Dear Congress: Don’t Abandon Arizona’s Healthcare Heroes

For nearly two years, everyone from politicians and celebrities to the average, everyday American, has rightfully touted our nation’s healthcare workers as heroes, for their courageous willingness to place their own personal safety at risk for the sake of patients in the ongoing fight against COVID-19.

Unfortunately, despite all of this, on January 1, 2022, the Center for Medicare and Medicaid Services (CMS) is set to cut payments to Arizona’s doctors and healthcare workers by as much as 10 percent for services that are covered by Medicare. This misguided pay cut would also have a profound and harmful impact on patients who are covered by Medicare. Ultimately, this would make it more difficult for those who are most in-need, including seniors and those with disabilities, to access life-saving healthcare services.

This scheduled pay cut was flawed even before the onset of the pandemic. Fast forward to today, it is downright dangerous as it poses an immediate and fundamental threat to the overall well-being of our country’s healthcare system.

Just recently, a new jobs report from the U.S. Department of Labor underscored a concerning trend of jobs lost throughout the healthcare industry, citing that a jaw-dropping 524,000 healthcare professionals have left their jobs since February of last year. This heartbreaking pattern of our nation’s healthcare heroes leaving the medical profession behind is sure to continue if these crippling pay cuts to wages are imposed by CMS at the start of next year.

From a physician’s perspective, these pay cuts only make it that much harder for practices to retain staff and remain operational, which ultimately encumbers our ability to continue treating our community’s Medicare patients. Furthermore, these pay cuts will unrefutably disincentivize the next generation of Americans from pursuing professional careers in medicine, making us even less prepared to tackle the next pandemic than we were for this one.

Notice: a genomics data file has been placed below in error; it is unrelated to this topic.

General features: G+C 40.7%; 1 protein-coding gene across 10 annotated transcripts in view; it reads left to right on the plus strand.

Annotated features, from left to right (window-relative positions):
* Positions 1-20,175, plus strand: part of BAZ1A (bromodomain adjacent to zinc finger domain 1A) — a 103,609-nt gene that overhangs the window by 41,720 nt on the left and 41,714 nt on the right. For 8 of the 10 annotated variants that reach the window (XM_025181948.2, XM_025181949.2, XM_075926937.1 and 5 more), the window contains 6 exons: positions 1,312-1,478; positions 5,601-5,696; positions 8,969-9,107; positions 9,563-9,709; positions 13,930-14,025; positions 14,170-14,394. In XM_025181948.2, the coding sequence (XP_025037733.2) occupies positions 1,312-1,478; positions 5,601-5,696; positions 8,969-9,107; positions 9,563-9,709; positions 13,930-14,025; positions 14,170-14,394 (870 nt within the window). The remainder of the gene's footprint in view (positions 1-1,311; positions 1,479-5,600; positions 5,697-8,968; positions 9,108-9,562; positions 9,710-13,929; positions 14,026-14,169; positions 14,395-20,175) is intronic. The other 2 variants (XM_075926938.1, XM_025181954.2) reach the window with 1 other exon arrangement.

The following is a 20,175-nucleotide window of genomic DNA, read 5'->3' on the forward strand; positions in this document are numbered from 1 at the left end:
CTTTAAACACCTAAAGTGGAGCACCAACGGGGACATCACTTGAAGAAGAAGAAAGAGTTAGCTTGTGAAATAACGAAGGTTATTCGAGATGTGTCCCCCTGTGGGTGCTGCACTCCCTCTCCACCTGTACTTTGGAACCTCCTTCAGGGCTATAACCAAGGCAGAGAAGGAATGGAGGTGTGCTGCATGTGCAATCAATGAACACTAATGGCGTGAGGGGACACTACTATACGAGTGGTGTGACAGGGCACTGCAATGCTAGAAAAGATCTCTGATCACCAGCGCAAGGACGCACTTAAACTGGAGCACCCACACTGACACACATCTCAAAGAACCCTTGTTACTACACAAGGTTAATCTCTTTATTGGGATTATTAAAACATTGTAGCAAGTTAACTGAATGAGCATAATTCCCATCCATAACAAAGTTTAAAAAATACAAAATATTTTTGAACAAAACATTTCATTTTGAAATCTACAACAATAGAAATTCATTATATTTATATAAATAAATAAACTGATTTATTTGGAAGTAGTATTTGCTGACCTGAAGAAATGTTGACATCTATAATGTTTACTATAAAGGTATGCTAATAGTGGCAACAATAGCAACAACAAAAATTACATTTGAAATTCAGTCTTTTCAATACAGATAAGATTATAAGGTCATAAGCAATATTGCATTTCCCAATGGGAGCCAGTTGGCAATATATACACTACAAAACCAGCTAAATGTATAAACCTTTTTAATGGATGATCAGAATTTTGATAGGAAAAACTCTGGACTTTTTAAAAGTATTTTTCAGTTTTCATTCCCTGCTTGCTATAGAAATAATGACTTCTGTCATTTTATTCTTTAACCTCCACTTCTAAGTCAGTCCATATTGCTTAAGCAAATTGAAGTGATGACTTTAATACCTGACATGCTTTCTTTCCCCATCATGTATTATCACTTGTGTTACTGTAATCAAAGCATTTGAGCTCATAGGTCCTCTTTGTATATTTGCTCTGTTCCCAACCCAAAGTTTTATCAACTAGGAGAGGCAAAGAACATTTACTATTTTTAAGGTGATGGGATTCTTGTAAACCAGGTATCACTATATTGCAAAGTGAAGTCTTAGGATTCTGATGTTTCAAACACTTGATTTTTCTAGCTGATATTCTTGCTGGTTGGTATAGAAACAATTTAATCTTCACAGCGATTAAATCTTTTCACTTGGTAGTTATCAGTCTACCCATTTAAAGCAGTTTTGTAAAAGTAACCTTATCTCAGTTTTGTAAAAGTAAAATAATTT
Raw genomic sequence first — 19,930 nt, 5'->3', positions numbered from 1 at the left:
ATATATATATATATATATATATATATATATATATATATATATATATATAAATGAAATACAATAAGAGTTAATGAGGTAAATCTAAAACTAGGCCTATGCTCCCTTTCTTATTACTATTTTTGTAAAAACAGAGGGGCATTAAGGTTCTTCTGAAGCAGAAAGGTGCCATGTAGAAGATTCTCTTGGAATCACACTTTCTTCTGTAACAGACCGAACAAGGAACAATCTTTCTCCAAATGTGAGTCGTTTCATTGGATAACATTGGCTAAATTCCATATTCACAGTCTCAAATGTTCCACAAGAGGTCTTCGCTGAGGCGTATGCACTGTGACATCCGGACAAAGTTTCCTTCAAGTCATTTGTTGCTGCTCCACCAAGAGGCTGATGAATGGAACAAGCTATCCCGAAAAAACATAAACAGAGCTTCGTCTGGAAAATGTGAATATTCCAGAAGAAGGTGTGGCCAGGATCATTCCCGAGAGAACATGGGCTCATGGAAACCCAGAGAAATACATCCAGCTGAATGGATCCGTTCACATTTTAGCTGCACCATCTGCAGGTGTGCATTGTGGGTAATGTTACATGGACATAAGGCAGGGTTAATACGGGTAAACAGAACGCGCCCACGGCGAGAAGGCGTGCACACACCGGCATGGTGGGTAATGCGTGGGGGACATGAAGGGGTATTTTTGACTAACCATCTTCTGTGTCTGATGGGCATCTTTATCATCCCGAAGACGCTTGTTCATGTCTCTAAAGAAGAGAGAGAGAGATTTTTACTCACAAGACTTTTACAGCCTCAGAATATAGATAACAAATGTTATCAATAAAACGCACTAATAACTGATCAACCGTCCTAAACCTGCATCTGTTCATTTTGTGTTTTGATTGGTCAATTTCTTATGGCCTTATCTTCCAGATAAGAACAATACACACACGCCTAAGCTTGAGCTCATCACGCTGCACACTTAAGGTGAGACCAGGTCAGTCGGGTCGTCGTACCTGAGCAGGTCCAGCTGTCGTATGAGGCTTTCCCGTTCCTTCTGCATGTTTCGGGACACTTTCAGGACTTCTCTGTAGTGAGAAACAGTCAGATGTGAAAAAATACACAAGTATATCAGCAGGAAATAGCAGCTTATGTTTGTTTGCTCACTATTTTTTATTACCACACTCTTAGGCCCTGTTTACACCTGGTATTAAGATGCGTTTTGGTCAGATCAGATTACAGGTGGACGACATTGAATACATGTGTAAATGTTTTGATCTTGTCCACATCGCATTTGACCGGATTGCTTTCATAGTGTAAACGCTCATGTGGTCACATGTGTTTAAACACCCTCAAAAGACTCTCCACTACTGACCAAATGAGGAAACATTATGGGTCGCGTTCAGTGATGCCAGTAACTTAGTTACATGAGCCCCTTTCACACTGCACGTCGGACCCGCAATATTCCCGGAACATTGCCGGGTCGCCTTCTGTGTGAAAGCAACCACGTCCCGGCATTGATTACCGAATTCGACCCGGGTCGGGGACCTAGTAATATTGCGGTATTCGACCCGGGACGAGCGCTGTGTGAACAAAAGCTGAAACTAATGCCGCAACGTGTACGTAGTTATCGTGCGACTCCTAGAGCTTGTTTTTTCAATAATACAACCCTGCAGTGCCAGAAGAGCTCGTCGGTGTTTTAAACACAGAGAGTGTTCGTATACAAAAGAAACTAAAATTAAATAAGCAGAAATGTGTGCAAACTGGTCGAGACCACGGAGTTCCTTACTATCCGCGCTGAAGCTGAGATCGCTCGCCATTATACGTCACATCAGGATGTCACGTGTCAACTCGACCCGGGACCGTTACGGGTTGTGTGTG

Thankfully, our elected representatives on Capitol Hill have the power to stop all of this from happening – before it is too late. For years, Congress has delayed these very pay cuts as a result of sequestration. In fact, as recently as last year, they were postponed yet again due to the pandemic. It has been done before, which is all the more reason why it should be a no-brainer. Delaying these pay cuts, or better yet, passing legislation that would eliminate them altogether, is not only the practical thing to do, but also the right thing to do.

As an Optometrist in the Phoenix area for over 30 years, I have experienced firsthand how Medicare payments have failed to even keep up with inflation, having declined an astounding 22 percent from 2001 through last year. But for the federal government to even consider cutting the wages of healthcare workers who continue to provide critical care to some of our community’s most vulnerable patients amidst a global pandemic, specifically the recent surge of the Omicron variant, is as incomprehensible as it is cruel.

During the first 12 months of the pandemic, more than 3,600 selfless healthcare workers sacrificed their lives fighting the deadly virus, and sadly we still don’t know how much longer this whole ordeal will last. However, one thing we do know for certain is that healthcare workers, now more than ever, need unrelenting support from our elected leaders in Washington.

So, when it comes to standing up for physicians like myself as well as patients here in Arizona, I urge Senators Mark Kelly and Kyrsten Sinema to take swift and immediate action to prevent this devastating pay cut from going into effect, protecting our state’s most vulnerable from losing access to the critical and essential care that they rely on. We are counting on you.

Dr. Robert J Maynard, OD specializes in optometry in Phoenix, AZ and has over 54 years of experience in the field of medicine. He graduated from his medical school with his medical degree in 1967. Dr. Robert J Maynard is licensed to practice by the state board in Arizona. 


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